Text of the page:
Inspired by the change in humidity resulting in color-changing activity in longhorn beetles, an artificial colloidal element sensitive to humidity was created by penetration into the interstice of the opal prototype and subsequent photopolymerization of a hydrophilic polyacrylamide (PAAm) solution.[12] The colour of the PA hydrogel was humidity sensitive; under different humidity conditions, it could reversibly vary from clear to violet, blue, cyan, green and red, covering the entire visible spectrum.In addition to helping to gain insight into the biological functionality of structural coloration, the technique of structural colour alteration may also motivate the creation of innovative artificial optical systems.[12] A biomimetic thin film-type humidity sensor with nanoporous structures (three-dimensional photonic crystals) has been designed, inspired by the humidity-dependent colour change observed in the Hercules beetle. As the ambient humidity rose, the visible colour of the fabricated humidity sensor shifted from blue-green to red. [13]


In insects , birds and plants, structural colour does not fade and has iridescent and UV properties that are not present in the features of pigment colour. The biological use of colour satisfies the demands of all kinds of biological functions. Centered on coherent and incoherent light scattering including film interference, diffraction grating, and photonic crystals, Rayleigh & Tyndall effect this paper reviews the physical structures and mechanisms of species with the existence of structural colours. In certain species, the basic roles of colour variations act as camouflage, predation, transmission of signals and reproductive activity. In order to manufacture systems for industrial purposes, a detailed understanding of the physical system as well as a better manufacturing approach will help. The more lessons we discover and understand from nature, give rise to more scientific implementations. From the point of mimicking iridescent effects, polarisation effects and colour shifts, bioinspired fabrication and applications are also addressed. Biomimetics have been influenced by the replication of structural colour to create diverse optical coatings, films, textiles and apparel, and anti-counterfeiting products. The strong convergence of biology, physics, chemistry and materials science at the nanoscale will likely affect many of the ways we see and understand the world, and the ways we produce objects.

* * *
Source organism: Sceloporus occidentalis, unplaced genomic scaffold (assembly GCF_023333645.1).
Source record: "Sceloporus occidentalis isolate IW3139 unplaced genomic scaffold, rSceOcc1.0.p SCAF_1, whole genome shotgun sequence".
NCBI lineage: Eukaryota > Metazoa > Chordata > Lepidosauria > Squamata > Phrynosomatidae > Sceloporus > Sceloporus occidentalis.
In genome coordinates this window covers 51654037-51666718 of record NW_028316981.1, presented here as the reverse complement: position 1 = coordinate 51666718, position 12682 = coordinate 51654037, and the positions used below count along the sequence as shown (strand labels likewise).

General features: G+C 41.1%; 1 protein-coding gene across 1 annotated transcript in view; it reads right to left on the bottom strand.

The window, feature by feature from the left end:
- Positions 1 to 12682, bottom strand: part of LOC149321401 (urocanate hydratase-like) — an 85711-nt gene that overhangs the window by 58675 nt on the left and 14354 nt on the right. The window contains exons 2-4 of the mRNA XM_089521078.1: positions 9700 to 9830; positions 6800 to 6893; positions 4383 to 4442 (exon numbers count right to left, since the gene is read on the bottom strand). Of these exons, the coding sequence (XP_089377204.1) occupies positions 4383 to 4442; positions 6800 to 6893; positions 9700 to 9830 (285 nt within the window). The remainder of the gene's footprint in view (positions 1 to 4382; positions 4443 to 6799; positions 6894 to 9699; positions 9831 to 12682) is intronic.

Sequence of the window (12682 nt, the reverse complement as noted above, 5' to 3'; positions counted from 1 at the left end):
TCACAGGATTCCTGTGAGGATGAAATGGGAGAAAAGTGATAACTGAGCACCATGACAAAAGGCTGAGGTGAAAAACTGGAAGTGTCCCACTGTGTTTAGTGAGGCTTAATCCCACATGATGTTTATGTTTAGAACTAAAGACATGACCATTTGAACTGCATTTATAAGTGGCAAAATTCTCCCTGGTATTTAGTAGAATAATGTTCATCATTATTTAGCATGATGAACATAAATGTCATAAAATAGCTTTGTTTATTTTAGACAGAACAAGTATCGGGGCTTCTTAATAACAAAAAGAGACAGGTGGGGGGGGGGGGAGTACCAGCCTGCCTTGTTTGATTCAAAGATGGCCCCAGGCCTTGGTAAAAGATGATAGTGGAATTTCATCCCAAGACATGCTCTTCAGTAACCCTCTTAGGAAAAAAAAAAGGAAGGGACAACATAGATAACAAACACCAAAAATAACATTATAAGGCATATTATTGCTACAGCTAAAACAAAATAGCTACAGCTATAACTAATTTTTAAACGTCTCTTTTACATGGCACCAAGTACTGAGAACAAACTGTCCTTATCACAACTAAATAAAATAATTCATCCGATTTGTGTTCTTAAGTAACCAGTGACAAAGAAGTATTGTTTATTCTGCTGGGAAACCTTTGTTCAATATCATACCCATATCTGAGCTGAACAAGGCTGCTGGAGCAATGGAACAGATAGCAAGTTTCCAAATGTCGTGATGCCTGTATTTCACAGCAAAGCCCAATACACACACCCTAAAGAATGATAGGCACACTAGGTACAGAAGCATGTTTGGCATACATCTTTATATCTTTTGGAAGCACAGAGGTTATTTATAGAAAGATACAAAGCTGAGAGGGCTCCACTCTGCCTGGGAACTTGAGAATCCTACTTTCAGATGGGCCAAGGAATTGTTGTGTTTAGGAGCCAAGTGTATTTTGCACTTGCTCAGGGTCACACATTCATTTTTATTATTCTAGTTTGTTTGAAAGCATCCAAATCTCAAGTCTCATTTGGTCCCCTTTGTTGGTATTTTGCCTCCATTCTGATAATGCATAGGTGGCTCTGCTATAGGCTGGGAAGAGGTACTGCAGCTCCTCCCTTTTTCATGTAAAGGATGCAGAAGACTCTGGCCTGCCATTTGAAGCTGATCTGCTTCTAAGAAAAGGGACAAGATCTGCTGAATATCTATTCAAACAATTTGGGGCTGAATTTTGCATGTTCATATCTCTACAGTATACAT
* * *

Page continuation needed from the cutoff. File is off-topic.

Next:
1. Baldia, C.M. and Jakes, K.A., “Photographic methods to detect colourants in archaeological textiles, Journal of Archaeological Science.
  2. Jiyu Sun,*ab Bharat Bhushan*b and Jin Tonga, “ Structural coloration in nature”  
  3. Isha Tyagi & Dr. Alka Goel, ,2012, “Biomimetics : Colouring Textiles without Dyes
  4. Jiyu Sun,  Bharat Bhushan,(2012) “Structure and mechanical properties of beetle wings: a review”
  5.  DU Weerasinghe, Srimala Perera and DGK Dissanayake(2019) “Application of biomimicry for sustainable functionalization of textiles: review of current status and prospectus”
  6. Sichao Zhang & Yifang Chen, (2015), “Nanofabrication and coloration study of artificial Morpho butterfly wings with aligned lamellae layers”
  7.  Hiroshi Yabu, Yuta Saito and Masatsugu Shimomura, (2015) “Unique light reflectors that mimic the structural colors of tiger beetles”
  8. Azadeh Didari & M. Pinar Mengüç, (2018) , “ A biomimicry design for nanoscale radiative cooling applications inspired by Morpho didius butterfly” 
  9. Ahu Gu¨mrah Dumanlia and Thierry Savin, (2016) “Recent advances in the biomimicry of structural colours”
  10. Akira Saito , (2012) “Material design and structural color inspired by biomimetic approach”
  11. Yulan Fu, Cary A. Tippets, Eugenii U. Donev and Rene Lopez, (2016) “Structural colors: from natural to artificial systems”
  12. Laszl o Peter Birol  and Jean-Pol Vigneron, (2011), “Photonic nanoarchitectures in butterflies and beetles: valuable sources for bioinspiration”
  13.  Richard O. Prum,  Rodolfo Torres, (2003) “Structural colouration of avian skin: convergent evolution of coherently scattering dermal collagen arrays”
  14. Stephanie L Burg and Andrew J Parnell, (2018), “ Self-assembling structural colour in nature”

www.seas.harvard.edu/ “bioinspired-fibers-change-color-when-stretched”